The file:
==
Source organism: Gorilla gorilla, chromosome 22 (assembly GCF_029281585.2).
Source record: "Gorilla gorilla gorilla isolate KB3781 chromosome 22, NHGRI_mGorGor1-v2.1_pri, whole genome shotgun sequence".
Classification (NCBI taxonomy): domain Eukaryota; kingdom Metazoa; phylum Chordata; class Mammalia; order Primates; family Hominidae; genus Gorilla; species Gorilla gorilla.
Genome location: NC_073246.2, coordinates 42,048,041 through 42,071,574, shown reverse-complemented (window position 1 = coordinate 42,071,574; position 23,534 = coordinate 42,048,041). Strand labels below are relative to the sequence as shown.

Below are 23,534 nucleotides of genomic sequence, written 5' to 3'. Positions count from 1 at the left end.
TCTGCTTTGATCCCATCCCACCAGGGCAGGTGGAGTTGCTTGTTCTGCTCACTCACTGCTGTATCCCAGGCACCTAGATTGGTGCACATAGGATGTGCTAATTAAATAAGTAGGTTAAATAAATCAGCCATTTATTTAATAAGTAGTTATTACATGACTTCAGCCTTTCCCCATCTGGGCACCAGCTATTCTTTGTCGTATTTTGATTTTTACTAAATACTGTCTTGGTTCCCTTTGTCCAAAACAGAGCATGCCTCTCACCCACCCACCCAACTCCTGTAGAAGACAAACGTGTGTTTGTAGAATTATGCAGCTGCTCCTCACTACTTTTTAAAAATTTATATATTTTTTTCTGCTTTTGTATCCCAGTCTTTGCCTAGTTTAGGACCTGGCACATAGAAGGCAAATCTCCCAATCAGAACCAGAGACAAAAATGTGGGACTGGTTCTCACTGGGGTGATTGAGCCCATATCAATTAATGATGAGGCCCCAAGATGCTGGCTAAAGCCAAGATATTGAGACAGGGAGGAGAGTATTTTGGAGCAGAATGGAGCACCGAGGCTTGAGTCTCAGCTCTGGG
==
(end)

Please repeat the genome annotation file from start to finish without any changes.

Source organism: Gorilla gorilla, chromosome 22 (assembly GCF_029281585.2).
Source record: "Gorilla gorilla gorilla isolate KB3781 chromosome 22, NHGRI_mGorGor1-v2.1_pri, whole genome shotgun sequence".
Classification (NCBI taxonomy): domain Eukaryota; kingdom Metazoa; phylum Chordata; class Mammalia; order Primates; family Hominidae; genus Gorilla; species Gorilla gorilla.
Genome location: NC_073246.2, coordinates 42,048,041 through 42,071,574, shown reverse-complemented (window position 1 = coordinate 42,071,574; position 23,534 = coordinate 42,048,041). Strand labels below are relative to the sequence as shown.

Below are 23,534 nucleotides of genomic sequence, written 5' to 3'. Positions count from 1 at the left end.
TCTGCTTTGATCCCATCCCACCAGGGCAGGTGGAGTTGCTTGTTCTGCTCACTCACTGCTGTATCCCAGGCACCTAGATTGGTGCACATAGGATGTGCTAATTAAATAAGTAGGTTAAATAAATCAGCCATTTATTTAATAAGTAGTTATTACATGACTTCAGCCTTTCCCCATCTGGGCACCAGCTATTCTTTGTCGTATTTTGATTTTTACTAAATACTGTCTTGGTTCCCTTTGTCCAAAACAGAGCATGCCTCTCACCCACCCACCCAACTCCTGTAGAAGACAAACGTGTGTTTGTAGAATTATGCAGCTGCTCCTCACTACTTTTTAAAAATTTATATATTTTTTTCTGCTTTTGTATCCCAGTCTTTGCCTAGTTTAGGACCTGGCACATAGAAGGCAAATCTCCCAATCAGAACCAGAGACAAAAATGTGGGACTGGTTCTCACTGGGGTGATTGAGCCCATATCAATTAATGATGAGGCCCCAAGATGCTGGCTAAAGCCAAGATATTGAGACAGGGAGGAGAGTATTTTGGAGCAGAATGGAGCACCGAGGCTTGAGTCTCAGCTCTGGG